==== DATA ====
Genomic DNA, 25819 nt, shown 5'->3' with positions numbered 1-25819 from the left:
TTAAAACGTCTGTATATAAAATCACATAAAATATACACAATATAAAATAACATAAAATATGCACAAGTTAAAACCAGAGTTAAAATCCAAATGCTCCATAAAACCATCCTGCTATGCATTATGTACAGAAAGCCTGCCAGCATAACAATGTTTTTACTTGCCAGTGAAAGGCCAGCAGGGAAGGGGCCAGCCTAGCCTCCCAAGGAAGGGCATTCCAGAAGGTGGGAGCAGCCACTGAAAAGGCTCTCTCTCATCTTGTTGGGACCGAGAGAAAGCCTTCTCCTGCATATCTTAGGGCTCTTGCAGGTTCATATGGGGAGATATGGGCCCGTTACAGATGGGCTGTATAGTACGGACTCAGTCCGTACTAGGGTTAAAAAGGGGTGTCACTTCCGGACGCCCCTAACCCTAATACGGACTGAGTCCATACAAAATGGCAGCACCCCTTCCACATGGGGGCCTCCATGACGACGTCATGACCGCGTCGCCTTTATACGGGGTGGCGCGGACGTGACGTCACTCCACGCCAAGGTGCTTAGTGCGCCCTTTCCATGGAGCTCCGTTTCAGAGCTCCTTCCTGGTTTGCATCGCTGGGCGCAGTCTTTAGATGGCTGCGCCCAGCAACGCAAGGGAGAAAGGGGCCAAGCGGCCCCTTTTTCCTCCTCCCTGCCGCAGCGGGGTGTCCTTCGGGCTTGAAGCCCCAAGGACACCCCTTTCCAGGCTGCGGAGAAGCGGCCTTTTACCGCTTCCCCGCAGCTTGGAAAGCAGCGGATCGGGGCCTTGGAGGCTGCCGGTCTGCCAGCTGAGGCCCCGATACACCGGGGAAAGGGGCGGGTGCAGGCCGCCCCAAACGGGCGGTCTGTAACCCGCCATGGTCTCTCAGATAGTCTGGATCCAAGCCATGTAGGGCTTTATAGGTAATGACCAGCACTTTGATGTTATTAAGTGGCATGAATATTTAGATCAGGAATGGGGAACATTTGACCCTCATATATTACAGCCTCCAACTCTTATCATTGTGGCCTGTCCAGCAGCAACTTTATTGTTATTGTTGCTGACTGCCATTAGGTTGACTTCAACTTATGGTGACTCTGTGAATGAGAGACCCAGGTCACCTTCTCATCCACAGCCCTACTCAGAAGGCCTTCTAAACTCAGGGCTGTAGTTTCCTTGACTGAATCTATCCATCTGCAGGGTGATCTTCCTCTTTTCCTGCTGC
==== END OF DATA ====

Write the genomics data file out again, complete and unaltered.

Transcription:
Genomic DNA, 25819 nt, shown 5'->3' with positions numbered 1-25819 from the left:
TTAAAACGTCTGTATATAAAATCACATAAAATATACACAATATAAAATAACATAAAATATGCACAAGTTAAAACCAGAGTTAAAATCCAAATGCTCCATAAAACCATCCTGCTATGCATTATGTACAGAAAGCCTGCCAGCATAACAATGTTTTTACTTGCCAGTGAAAGGCCAGCAGGGAAGGGGCCAGCCTAGCCTCCCAAGGAAGGGCATTCCAGAAGGTGGGAGCAGCCACTGAAAAGGCTCTCTCTCATCTTGTTGGGACCGAGAGAAAGCCTTCTCCTGCATATCTTAGGGCTCTTGCAGGTTCATATGGGGAGATATGGGCCCGTTACAGATGGGCTGTATAGTACGGACTCAGTCCGTACTAGGGTTAAAAAGGGGTGTCACTTCCGGACGCCCCTAACCCTAATACGGACTGAGTCCATACAAAATGGCAGCACCCCTTCCACATGGGGGCCTCCATGACGACGTCATGACCGCGTCGCCTTTATACGGGGTGGCGCGGACGTGACGTCACTCCACGCCAAGGTGCTTAGTGCGCCCTTTCCATGGAGCTCCGTTTCAGAGCTCCTTCCTGGTTTGCATCGCTGGGCGCAGTCTTTAGATGGCTGCGCCCAGCAACGCAAGGGAGAAAGGGGCCAAGCGGCCCCTTTTTCCTCCTCCCTGCCGCAGCGGGGTGTCCTTCGGGCTTGAAGCCCCAAGGACACCCCTTTCCAGGCTGCGGAGAAGCGGCCTTTTACCGCTTCCCCGCAGCTTGGAAAGCAGCGGATCGGGGCCTTGGAGGCTGCCGGTCTGCCAGCTGAGGCCCCGATACACCGGGGAAAGGGGCGGGTGCAGGCCGCCCCAAACGGGCGGTCTGTAACCCGCCATGGTCTCTCAGATAGTCTGGATCCAAGCCATGTAGGGCTTTATAGGTAATGACCAGCACTTTGATGTTATTAAGTGGCATGAATATTTAGATCAGGAATGGGGAACATTTGACCCTCATATATTACAGCCTCCAACTCTTATCATTGTGGCCTGTCCAGCAGCAACTTTATTGTTATTGTTGCTGACTGCCATTAGGTTGACTTCAACTTATGGTGACTCTGTGAATGAGAGACCCAGGTCACCTTCTCATCCACAGCCCTACTCAGAAGGCCTTCTAAACTCAGGGCTGTAGTTTCCTTGACTGAATCTATCCATCTGCAGGGTGATCTTCCTCTTTTCCTGCTGC